Home Sports Psychology Career and Education Information

Sports Psychology Career and Education Information

At the start of the 1983 season, Steve Sax made a bad throw. In fact, it was a bizarrely bad throw for anyone to make, let alone one of the hottest players in baseball. As the season wore on, Sax’s throwing got worse. The easier the throw, the more trouble it gave him. The problem wasn’t physical. It was mental.

Sports psychologists understand the mental side of the game and work with players—whether they’re struggling or cruising—to stay sharp. This page details what sports psychology is, how to become a sports psychologist, and where to get more information.

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What Does a Sports Psychologist Do?

Sports psychologists help athletes perform their best. They use strategies such as visualization and relaxation in the run-up to competition. They create routines to automate actions like free throw shots or penalty kicks. They discuss the pressures athletes face and develop coping strategies to face their fears. And they motivate athletes to meet their own goals.

As many sports rely on walking a fine line between aggression and control, a sport psychologist might help a football player keep his head. Or they might work with a do-it-all basketball player to communicate better with her team.

Sports psychologists are invaluable to injured athletes, who often want to play before they’re ready. Ideally, a psychologist would keep such players focused during recovery and help them set realistic expectations for their return.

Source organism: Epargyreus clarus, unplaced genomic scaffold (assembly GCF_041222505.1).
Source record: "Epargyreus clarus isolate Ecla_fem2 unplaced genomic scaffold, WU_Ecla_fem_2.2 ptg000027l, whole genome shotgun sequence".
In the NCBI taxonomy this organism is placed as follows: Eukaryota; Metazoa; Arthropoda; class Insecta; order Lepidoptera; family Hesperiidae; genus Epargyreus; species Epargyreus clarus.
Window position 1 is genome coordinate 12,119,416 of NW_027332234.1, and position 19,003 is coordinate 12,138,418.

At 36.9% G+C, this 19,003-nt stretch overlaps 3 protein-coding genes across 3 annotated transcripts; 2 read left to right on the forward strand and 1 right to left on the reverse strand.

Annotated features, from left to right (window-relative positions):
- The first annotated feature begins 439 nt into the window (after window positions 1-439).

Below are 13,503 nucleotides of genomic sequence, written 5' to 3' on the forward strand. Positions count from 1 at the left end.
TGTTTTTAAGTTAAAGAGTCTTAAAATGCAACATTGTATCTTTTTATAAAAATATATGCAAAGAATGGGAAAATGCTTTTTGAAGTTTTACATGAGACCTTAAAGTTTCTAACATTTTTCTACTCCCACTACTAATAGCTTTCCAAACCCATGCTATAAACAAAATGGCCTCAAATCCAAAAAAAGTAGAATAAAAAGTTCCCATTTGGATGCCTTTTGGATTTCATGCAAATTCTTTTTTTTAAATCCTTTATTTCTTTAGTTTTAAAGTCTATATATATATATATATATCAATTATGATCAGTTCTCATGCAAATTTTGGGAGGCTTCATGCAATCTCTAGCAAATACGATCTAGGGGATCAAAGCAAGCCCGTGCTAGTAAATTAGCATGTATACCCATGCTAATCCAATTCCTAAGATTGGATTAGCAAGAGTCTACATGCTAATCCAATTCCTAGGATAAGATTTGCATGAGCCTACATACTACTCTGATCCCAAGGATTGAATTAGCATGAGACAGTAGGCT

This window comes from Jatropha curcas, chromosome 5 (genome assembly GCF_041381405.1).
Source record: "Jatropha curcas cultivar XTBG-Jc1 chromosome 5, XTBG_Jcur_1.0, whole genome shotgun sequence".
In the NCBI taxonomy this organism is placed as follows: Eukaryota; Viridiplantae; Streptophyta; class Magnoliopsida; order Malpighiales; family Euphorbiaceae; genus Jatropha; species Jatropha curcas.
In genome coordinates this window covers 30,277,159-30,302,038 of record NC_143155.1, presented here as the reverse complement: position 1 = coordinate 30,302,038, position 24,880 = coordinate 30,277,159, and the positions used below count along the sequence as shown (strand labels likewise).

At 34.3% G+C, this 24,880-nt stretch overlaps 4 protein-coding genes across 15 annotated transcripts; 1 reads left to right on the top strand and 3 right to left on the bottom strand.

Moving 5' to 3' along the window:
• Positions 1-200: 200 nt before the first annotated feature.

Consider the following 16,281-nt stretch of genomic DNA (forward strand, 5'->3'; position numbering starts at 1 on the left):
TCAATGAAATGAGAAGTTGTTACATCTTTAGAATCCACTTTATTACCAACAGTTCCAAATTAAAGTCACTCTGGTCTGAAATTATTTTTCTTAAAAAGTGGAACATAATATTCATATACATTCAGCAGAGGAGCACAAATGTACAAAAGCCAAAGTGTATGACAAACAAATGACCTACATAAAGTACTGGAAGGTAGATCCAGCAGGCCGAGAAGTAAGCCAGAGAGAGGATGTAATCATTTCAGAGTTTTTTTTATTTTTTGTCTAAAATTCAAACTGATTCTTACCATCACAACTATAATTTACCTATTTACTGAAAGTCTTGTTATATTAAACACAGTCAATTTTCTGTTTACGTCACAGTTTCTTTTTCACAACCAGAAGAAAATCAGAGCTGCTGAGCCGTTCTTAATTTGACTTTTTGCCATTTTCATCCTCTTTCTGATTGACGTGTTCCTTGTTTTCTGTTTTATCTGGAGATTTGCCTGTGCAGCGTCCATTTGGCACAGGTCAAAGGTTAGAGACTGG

Sports psychologists don’t always work with professionals—they’re needed at all athletic levels. In fact, kids face a lot of pressure from parents, coaches, and peers. A sport psychologist may work with them or their coaches to keep things fun.

Sports Psychology Salary

Sports psychologists reported an average annual salary north of $70,000 on PayScale as of May 2019. That varies with experience. New sports psychologists earn $69,000. It bumps up to $77,000 with five to nine years on the job. And past 10 years, sports psychologists earn $96,000 on average.

That’s roughly in line with what psychologists earn in general. Yet sports psychologists may have a higher ceiling, if they’re able to parlay their knowledge and experience into hands-on practice with elite professional athletes.

How to Become a Sports Psychologist

To become a sports psychologist, you’ll need a doctorate in psychology. However, you can become a Certified Mental Performance Consultant (CMPC) with just a master’s degree in sport science or psychology and job experience. That might boost your hiring prospects in a related field. Athletic trainers, for instance, are focused on the physical side of athletics, working with athletes to prevent and recover from injuries. Coaches develop players’ skills and adopt team strategies for victory. Both professions may benefit from integrating the mental approach to games in their work.